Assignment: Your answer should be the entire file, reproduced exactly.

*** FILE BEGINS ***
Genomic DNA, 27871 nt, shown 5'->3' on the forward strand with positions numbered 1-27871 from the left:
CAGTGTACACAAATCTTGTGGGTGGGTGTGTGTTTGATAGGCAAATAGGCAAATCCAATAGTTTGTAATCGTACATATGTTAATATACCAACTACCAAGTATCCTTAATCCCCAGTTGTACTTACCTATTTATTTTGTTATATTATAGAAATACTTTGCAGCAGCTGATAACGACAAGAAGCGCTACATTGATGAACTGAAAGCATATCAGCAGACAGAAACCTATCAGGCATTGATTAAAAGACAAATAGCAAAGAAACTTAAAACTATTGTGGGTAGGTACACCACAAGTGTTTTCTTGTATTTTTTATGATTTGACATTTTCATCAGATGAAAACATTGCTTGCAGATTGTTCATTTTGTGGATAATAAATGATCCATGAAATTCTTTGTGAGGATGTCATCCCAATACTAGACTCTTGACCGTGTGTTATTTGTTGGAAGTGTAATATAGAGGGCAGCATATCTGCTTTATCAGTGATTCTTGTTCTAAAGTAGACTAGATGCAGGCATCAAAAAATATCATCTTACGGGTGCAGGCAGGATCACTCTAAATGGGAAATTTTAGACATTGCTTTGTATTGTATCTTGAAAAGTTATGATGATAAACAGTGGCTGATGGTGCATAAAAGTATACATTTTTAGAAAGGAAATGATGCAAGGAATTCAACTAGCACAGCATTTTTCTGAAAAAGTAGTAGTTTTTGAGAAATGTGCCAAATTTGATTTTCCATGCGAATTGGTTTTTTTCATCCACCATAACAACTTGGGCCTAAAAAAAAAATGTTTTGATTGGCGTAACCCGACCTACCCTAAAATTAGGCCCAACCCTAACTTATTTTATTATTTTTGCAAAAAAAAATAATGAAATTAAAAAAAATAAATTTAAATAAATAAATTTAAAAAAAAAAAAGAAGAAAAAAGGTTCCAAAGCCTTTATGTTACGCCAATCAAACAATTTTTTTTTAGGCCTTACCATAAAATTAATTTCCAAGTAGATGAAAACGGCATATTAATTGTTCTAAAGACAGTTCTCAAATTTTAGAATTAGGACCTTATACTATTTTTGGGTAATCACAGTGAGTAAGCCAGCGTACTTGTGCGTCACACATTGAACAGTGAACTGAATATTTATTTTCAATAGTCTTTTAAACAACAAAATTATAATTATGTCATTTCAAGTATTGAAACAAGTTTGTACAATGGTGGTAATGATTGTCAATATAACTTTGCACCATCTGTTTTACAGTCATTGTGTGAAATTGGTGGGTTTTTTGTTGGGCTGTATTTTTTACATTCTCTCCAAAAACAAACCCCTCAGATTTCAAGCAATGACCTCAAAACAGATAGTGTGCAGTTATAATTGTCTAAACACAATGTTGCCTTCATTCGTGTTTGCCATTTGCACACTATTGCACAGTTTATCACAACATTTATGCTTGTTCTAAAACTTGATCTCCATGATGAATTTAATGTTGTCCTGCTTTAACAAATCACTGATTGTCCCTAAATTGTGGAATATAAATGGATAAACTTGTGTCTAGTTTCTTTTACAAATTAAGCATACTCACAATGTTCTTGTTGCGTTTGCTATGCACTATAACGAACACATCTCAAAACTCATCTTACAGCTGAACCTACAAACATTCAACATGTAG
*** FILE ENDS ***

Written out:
Genomic DNA, 27871 nt, shown 5'->3' on the forward strand with positions numbered 1-27871 from the left:
CAGTGTACACAAATCTTGTGGGTGGGTGTGTGTTTGATAGGCAAATAGGCAAATCCAATAGTTTGTAATCGTACATATGTTAATATACCAACTACCAAGTATCCTTAATCCCCAGTTGTACTTACCTATTTATTTTGTTATATTATAGAAATACTTTGCAGCAGCTGATAACGACAAGAAGCGCTACATTGATGAACTGAAAGCATATCAGCAGACAGAAACCTATCAGGCATTGATTAAAAGACAAATAGCAAAGAAACTTAAAACTATTGTGGGTAGGTACACCACAAGTGTTTTCTTGTATTTTTTATGATTTGACATTTTCATCAGATGAAAACATTGCTTGCAGATTGTTCATTTTGTGGATAATAAATGATCCATGAAATTCTTTGTGAGGATGTCATCCCAATACTAGACTCTTGACCGTGTGTTATTTGTTGGAAGTGTAATATAGAGGGCAGCATATCTGCTTTATCAGTGATTCTTGTTCTAAAGTAGACTAGATGCAGGCATCAAAAAATATCATCTTACGGGTGCAGGCAGGATCACTCTAAATGGGAAATTTTAGACATTGCTTTGTATTGTATCTTGAAAAGTTATGATGATAAACAGTGGCTGATGGTGCATAAAAGTATACATTTTTAGAAAGGAAATGATGCAAGGAATTCAACTAGCACAGCATTTTTCTGAAAAAGTAGTAGTTTTTGAGAAATGTGCCAAATTTGATTTTCCATGCGAATTGGTTTTTTTCATCCACCATAACAACTTGGGCCTAAAAAAAAAATGTTTTGATTGGCGTAACCCGACCTACCCTAAAATTAGGCCCAACCCTAACTTATTTTATTATTTTTGCAAAAAAAAATAATGAAATTAAAAAAAATAAATTTAAATAAATAAATTTAAAAAAAAAAAAGAAGAAAAAAGGTTCCAAAGCCTTTATGTTACGCCAATCAAACAATTTTTTTTTAGGCCTTACCATAAAATTAATTTCCAAGTAGATGAAAACGGCATATTAATTGTTCTAAAGACAGTTCTCAAATTTTAGAATTAGGACCTTATACTATTTTTGGGTAATCACAGTGAGTAAGCCAGCGTACTTGTGCGTCACACATTGAACAGTGAACTGAATATTTATTTTCAATAGTCTTTTAAACAACAAAATTATAATTATGTCATTTCAAGTATTGAAACAAGTTTGTACAATGGTGGTAATGATTGTCAATATAACTTTGCACCATCTGTTTTACAGTCATTGTGTGAAATTGGTGGGTTTTTTGTTGGGCTGTATTTTTTACATTCTCTCCAAAAACAAACCCCTCAGATTTCAAGCAATGACCTCAAAACAGATAGTGTGCAGTTATAATTGTCTAAACACAATGTTGCCTTCATTCGTGTTTGCCATTTGCACACTATTGCACAGTTTATCACAACATTTATGCTTGTTCTAAAACTTGATCTCCATGATGAATTTAATGTTGTCCTGCTTTAACAAATCACTGATTGTCCCTAAATTGTGGAATATAAATGGATAAACTTGTGTCTAGTTTCTTTTACAAATTAAGCATACTCACAATGTTCTTGTTGCGTTTGCTATGCACTATAACGAACACATCTCAAAACTCATCTTACAGCTGAACCTACAAACATTCAACATGTAG